bonnet on, ready to depart; "if he thinks it does not become
the good position he has reached to in the town, to own--to
let us call on him as--his distant kinfolk, say, 'Then, sir,
we would rather not intrude; we will leave Casterbridge as
quietly as we have come, and go back to our own
country.'...I almost feel that I would rather he did say so,
as I have not seen him for so many years, and we are so--
little allied to him!"

"And if he say yes?" inquired the more sanguine one.

"In that case," answered Mrs. Henchard cautiously, "ask him
to write me a note, saying when and how he will see us--or ME."

Elizabeth-Jane went a few steps towards the landing. "And
tell him," continued her mother, "that I fully know I have
no claim upon him--that I am glad to find he is thriving;
that I hope his life may be long and happy--there, go." Thus
with a half-hearted willingness, a smothered reluctance, did
the poor forgiving woman start her unconscious daughter on
this errand.

It was about ten o'clock, and market-day, when Elizabeth
paced up the High Street, in no great hurry; for to herself
her position was only that of a poor relation deputed to
hunt up a rich one. The front doors of the private houses
were mostly left open at this warm autumn time, no thought
of umbrella stealers disturbing the minds of the placid
burgesses. Hence, through the long, straight, entrance
passages thus unclosed could be seen, as through tunnels,
the mossy gardens at the back, glowing with nasturtiums,
fuchsias, scarlet geraniums, "bloody warriors," snapdragons,
and dahlias, this floral blaze being backed by crusted grey
stone-work remaining from a yet remoter Casterbridge than
the venerable one visible in the street. The old-fashioned
fronts of these houses, which had older than old-fashioned
backs, rose sheer from the pavement, into which the bow
windows protruded like bastions, necessitating a pleasing
chassez-dechassez movement to the time-pressed pedestrian
at every few yards. He was bound also to evolve other
Terpsichorean figures in respect of door-steps, scrapers,
cellar-hatches, church buttresses, and the overhanging
angles of walls which, originally unobtrusive, had become
bow-legged and knock-kneed.

In addition to these fixed obstacles which spoke so
cheerfully of individual unrestraint as to boundaries,
movables occupied the path and roadway to a perplexing
extent. First the vans of the carriers in and out of
Casterbridge, who hailed from Mellstock, Weatherbury, The
Hintocks, Sherton-Abbas, Kingsbere, Overcombe, and many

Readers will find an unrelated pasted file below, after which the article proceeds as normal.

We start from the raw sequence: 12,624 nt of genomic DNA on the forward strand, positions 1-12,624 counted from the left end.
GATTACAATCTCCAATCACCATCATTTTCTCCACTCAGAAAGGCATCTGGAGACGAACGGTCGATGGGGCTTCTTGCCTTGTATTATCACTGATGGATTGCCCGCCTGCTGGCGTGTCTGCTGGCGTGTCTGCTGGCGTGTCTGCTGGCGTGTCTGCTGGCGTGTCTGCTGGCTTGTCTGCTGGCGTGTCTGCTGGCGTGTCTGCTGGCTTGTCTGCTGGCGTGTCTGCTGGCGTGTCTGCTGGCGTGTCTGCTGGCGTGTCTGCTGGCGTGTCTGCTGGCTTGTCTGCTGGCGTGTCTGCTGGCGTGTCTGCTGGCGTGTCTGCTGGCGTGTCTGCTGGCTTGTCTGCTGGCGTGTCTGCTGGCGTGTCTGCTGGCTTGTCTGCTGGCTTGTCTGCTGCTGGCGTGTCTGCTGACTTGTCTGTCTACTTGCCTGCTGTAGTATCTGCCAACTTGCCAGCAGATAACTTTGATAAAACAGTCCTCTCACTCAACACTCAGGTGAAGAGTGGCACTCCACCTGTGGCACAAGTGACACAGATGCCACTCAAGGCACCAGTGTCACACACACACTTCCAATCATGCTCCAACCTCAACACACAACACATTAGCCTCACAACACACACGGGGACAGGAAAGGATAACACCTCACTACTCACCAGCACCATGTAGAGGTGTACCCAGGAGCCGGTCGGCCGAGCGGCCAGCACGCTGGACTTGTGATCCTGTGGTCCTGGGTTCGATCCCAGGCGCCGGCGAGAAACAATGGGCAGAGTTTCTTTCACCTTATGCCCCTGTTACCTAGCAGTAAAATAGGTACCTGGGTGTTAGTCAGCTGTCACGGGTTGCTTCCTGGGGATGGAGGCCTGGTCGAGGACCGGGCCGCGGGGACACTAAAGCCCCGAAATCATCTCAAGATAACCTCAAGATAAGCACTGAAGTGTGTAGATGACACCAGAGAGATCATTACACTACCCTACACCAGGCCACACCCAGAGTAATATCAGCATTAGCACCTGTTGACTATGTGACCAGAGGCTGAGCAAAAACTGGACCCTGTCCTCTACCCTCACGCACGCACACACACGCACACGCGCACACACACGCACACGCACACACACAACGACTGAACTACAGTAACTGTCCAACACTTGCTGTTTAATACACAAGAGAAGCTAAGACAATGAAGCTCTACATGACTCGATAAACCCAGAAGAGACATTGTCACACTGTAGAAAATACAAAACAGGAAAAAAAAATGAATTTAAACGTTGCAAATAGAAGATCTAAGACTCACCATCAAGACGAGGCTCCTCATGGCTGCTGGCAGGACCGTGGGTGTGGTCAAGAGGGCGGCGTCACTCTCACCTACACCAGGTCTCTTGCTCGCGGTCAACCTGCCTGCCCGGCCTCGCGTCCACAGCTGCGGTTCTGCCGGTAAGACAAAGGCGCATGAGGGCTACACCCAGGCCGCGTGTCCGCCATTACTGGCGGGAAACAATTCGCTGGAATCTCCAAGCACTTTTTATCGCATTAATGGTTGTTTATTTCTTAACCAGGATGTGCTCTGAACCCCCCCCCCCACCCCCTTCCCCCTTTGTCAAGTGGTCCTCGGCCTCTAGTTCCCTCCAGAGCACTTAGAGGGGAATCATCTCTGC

other towns and villages round. Their owners were numerous
enough to be regarded as a tribe, and had almost
distinctiveness enough to be regarded as a race. Their vans
had just arrived, and were drawn up on each side of the
street in close file, so as to form at places a wall between
the pavement and the roadway. Moreover every shop pitched
out half its contents upon trestles and boxes on the kerb,
extending the display each week a little further and further
into the roadway, despite the expostulations of the two
feeble old constables, until there remained but a tortuous
defile for carriages down the centre of the street, which
afforded fine opportunities for skill with the reins. Over
the pavement on the sunny side of the way hung shopblinds so
constructed as to give the passenger's hat a smart buffet
off his head, as from the unseen hands of Cranstoun's Goblin
Page, celebrated in romantic lore.

Horses for sale were tied in rows, their forelegs on the
pavement, their hind legs in the street, in which position
they occasionally nipped little boys by the shoulder who
were passing to school. And any inviting recess in front of
a house that had been modestly kept back from the general
line was utilized by pig-dealers as a pen for their stock.

The yeomen, farmers, dairymen, and townsfolk, who came to
transact business in these ancient streets, spoke in other
ways than by articulation. Not to hear the words of your
interlocutor in metropolitan centres is to know nothing of
his meaning. Here the face, the arms, the hat, the stick,
the body throughout spoke equally with the tongue. To
express satisfaction the Casterbridge market-man added to
his utterance a broadening of the cheeks, a crevicing of the
eyes, a throwing back of the shoulders, which was
intelligible from the other end of the street. If he